For example, I am undergoing Hormone Replacement Therapy through the NHS which involves monthly injections of testosterone that will slowly masculinise my body. I have already encountered people online that feel people like myself should not have access to this kind of healthcare through the NHS. They believe it is unfair that NHS money is spent on us.

Why trans people need the NHS

Instead of giving facts and statistics here, I'm going to take you on a journey through my own medical transition in the hope that I can truly explain why it is that trans people need access to this healthcare.

My first visit to the Tavistock Gender Identity Clinic (GIC) was when I was seventeen years old. At my very first appointment, I was met by two bubbly psychologists and they explained that these sessions would establish what I aimed to achieve within my transition and would explore how they could help me in this journey.

I remember sweating profusely, both from the sun beating down through the window and from the sheer level of nerves that had built up to this point. I was excited yet anxious; I had no idea that this first session really would be the start of my social transition. Over the months, the Tavistock GIC helped my family to communicate with each other and establish an understanding of my gender identity. I can't thank them enough for that - they brought us together as a family.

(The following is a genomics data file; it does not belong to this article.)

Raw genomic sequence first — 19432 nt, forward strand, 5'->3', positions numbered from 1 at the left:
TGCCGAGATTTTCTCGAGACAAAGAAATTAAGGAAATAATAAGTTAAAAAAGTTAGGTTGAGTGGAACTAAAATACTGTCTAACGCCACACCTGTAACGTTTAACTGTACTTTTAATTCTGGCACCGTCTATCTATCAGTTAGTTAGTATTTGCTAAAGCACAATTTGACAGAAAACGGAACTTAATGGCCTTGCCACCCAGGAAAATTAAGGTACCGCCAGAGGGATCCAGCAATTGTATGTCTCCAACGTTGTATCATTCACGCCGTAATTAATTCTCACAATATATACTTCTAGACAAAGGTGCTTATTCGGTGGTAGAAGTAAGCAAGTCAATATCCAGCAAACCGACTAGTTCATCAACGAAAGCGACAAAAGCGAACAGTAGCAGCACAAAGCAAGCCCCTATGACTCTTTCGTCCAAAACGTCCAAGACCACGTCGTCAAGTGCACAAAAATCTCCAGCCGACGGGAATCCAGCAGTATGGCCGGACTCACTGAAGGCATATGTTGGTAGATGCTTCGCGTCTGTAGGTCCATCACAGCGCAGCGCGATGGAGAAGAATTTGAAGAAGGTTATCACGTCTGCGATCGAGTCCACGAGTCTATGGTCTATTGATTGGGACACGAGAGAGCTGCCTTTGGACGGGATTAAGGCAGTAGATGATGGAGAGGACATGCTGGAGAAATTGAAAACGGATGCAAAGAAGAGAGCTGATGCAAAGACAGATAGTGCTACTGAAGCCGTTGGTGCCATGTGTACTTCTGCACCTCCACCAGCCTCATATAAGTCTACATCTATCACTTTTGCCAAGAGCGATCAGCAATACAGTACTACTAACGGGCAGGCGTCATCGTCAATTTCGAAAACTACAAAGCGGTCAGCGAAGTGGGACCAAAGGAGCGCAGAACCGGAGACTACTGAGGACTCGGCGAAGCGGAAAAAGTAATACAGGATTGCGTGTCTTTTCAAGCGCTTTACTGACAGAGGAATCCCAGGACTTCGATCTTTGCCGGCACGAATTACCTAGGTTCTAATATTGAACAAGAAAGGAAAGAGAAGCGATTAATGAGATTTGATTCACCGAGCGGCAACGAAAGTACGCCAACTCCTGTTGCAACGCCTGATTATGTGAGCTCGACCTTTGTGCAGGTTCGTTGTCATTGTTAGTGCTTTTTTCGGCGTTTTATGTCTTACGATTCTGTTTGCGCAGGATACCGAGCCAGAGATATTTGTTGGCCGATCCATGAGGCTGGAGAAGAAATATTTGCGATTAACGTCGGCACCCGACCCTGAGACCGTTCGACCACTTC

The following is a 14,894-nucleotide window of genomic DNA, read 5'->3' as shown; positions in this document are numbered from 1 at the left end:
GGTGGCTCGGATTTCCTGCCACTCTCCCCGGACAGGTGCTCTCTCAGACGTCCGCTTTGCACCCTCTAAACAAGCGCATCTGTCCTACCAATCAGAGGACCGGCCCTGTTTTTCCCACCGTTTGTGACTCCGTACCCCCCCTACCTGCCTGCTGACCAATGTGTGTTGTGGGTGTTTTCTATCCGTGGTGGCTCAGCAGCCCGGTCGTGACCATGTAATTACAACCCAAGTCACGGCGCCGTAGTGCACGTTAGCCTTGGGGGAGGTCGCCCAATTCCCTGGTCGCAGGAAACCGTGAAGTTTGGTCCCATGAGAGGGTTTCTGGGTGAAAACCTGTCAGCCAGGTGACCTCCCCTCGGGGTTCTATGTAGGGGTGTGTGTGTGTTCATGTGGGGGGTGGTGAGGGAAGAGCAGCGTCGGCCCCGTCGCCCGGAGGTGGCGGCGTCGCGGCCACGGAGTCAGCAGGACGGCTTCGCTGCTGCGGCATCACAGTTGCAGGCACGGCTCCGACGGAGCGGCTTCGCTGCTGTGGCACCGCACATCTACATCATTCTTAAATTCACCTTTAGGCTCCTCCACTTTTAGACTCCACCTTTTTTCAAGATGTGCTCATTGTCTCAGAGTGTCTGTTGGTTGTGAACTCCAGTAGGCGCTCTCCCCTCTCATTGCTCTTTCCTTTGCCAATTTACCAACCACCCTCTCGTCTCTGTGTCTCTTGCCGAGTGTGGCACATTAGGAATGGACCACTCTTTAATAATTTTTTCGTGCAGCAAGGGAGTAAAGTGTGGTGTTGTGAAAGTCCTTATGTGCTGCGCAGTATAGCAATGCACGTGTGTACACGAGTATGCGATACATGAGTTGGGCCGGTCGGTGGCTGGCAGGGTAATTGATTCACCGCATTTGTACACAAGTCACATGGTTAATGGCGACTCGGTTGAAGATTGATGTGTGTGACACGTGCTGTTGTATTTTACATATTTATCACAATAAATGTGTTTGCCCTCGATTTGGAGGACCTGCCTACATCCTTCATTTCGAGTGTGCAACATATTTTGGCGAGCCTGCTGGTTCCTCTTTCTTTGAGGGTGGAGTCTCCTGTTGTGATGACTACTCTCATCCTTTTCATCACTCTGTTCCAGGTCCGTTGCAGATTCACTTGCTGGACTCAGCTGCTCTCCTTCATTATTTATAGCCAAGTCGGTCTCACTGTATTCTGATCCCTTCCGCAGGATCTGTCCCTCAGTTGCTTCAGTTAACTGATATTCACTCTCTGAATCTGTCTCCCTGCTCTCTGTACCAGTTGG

After being placed on a waiting list for a year, I was then transferred to the adult services at the Charing Cross GIC. It was here that I began my medical transition. Within a few months, I had started Hormone Replacement Therapy and discussed with a clinician which medical procedures would be best for me.

Being stuck in a body that doesn't feel like your own can be uncomfortable at best and horrifying at worst, and coming from a low-income family, I wouldn't be able to afford the procedures that make life bearable if I didn't have access to the NHS.

How does the University of Winchester help trans people?

Firstly, I'm pleased to say that the University of Winchester was amazing during my enrolment and I felt both welcomed and understood by the University as a whole. With my Deed Poll (a free legal document that allows you to change your name) I was able to enrol using my preferred name and pronouns.

I am also pleased to announce that there are gender neutral toilets available across campus, as well as disabled toilets which are always available should you be unable to find a gender-neutral toilet.

That brings us to the social side of support at the University; the Student Union is home to a large range of societies where you can meet and interact with like-minded people.

The Spectrum society, of which I am Chair for the 2018/19 academic year, is the LGBTQ+ society that is open to all students from all walks of life. It is both a safe space and a place to meet and interact with other LGBTQ+ students and allies through the multitude of events that we hold all year round. We also work with the University and the staff network to ensure that LGBTQ+ students feel safe and welcomed at all times.